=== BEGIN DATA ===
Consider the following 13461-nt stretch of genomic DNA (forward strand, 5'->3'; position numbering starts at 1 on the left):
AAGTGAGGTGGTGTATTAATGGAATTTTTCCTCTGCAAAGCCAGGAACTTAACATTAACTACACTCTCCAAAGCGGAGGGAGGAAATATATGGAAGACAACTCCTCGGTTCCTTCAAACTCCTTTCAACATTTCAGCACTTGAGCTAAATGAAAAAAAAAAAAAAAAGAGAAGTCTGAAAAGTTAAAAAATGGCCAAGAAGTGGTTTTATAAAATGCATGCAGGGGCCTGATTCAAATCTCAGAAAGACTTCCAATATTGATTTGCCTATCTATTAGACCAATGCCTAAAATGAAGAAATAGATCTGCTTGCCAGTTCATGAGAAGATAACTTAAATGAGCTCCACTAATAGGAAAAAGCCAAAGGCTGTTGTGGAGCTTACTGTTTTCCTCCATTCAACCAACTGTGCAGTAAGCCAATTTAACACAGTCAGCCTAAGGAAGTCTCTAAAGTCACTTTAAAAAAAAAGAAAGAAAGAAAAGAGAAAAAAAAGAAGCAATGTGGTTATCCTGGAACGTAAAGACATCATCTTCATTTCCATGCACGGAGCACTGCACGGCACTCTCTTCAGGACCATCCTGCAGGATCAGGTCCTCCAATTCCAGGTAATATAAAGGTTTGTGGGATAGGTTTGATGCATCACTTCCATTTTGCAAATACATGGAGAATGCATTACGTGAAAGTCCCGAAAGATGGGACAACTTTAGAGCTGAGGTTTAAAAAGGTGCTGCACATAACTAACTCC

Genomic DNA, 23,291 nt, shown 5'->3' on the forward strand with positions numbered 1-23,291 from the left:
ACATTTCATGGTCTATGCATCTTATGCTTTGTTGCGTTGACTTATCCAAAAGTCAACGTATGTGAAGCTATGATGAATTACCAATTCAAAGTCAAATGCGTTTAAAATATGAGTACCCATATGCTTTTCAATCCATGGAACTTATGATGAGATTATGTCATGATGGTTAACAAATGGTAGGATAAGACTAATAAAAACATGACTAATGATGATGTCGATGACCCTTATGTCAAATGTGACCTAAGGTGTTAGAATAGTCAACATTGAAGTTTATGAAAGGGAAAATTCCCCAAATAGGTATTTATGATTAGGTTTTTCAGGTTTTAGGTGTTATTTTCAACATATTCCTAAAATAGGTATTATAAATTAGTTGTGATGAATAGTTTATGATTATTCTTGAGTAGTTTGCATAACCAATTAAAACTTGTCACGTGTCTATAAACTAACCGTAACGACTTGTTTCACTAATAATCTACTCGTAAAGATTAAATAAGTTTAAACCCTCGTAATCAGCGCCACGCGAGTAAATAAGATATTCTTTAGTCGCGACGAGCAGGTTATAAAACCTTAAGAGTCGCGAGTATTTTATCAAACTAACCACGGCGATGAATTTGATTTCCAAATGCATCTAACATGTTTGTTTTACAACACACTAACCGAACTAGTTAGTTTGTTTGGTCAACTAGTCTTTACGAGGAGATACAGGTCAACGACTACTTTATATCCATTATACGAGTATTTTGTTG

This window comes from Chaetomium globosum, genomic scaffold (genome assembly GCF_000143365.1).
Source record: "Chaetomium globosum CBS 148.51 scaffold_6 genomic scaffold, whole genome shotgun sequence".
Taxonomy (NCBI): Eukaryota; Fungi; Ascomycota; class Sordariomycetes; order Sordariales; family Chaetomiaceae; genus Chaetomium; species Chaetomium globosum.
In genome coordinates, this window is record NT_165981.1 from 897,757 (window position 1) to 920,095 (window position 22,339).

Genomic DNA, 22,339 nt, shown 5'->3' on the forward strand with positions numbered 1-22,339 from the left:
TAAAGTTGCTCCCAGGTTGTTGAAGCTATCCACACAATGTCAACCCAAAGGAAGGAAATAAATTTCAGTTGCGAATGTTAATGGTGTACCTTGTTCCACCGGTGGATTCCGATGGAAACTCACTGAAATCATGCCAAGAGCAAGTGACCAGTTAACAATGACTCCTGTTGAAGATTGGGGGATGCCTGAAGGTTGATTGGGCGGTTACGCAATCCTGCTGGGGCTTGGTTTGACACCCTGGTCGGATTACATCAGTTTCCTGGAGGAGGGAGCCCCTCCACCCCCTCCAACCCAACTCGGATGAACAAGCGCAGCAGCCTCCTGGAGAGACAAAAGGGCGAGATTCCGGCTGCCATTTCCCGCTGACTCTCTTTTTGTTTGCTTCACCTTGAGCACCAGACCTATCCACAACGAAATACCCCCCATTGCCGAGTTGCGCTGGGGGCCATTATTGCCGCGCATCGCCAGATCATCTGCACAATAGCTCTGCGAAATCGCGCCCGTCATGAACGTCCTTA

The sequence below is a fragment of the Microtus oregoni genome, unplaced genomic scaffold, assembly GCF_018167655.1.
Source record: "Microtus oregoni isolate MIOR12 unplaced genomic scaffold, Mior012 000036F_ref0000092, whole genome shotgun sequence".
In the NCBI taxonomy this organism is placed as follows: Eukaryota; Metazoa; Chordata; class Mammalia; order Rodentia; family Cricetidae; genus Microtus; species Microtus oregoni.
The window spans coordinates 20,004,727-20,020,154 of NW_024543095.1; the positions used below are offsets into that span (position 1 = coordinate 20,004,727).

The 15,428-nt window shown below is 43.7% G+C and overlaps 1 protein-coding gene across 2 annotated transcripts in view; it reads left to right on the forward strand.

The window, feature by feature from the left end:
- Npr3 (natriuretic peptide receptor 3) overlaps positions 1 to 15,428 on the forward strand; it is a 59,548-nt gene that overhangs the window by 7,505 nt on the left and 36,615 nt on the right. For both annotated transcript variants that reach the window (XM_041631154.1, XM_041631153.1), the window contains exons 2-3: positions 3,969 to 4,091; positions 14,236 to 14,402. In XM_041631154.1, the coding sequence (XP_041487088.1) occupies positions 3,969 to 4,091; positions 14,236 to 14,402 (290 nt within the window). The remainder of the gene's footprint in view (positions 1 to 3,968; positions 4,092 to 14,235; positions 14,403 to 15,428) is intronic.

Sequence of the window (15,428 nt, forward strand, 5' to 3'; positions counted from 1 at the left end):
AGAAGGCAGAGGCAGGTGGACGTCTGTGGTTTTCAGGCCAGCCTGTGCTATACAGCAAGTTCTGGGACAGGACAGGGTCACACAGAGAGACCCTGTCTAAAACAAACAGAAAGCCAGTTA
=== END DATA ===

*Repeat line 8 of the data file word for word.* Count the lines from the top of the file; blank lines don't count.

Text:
In genome coordinates, this window is record NT_165981.1 from 897,757 (window position 1) to 920,095 (window position 22,339).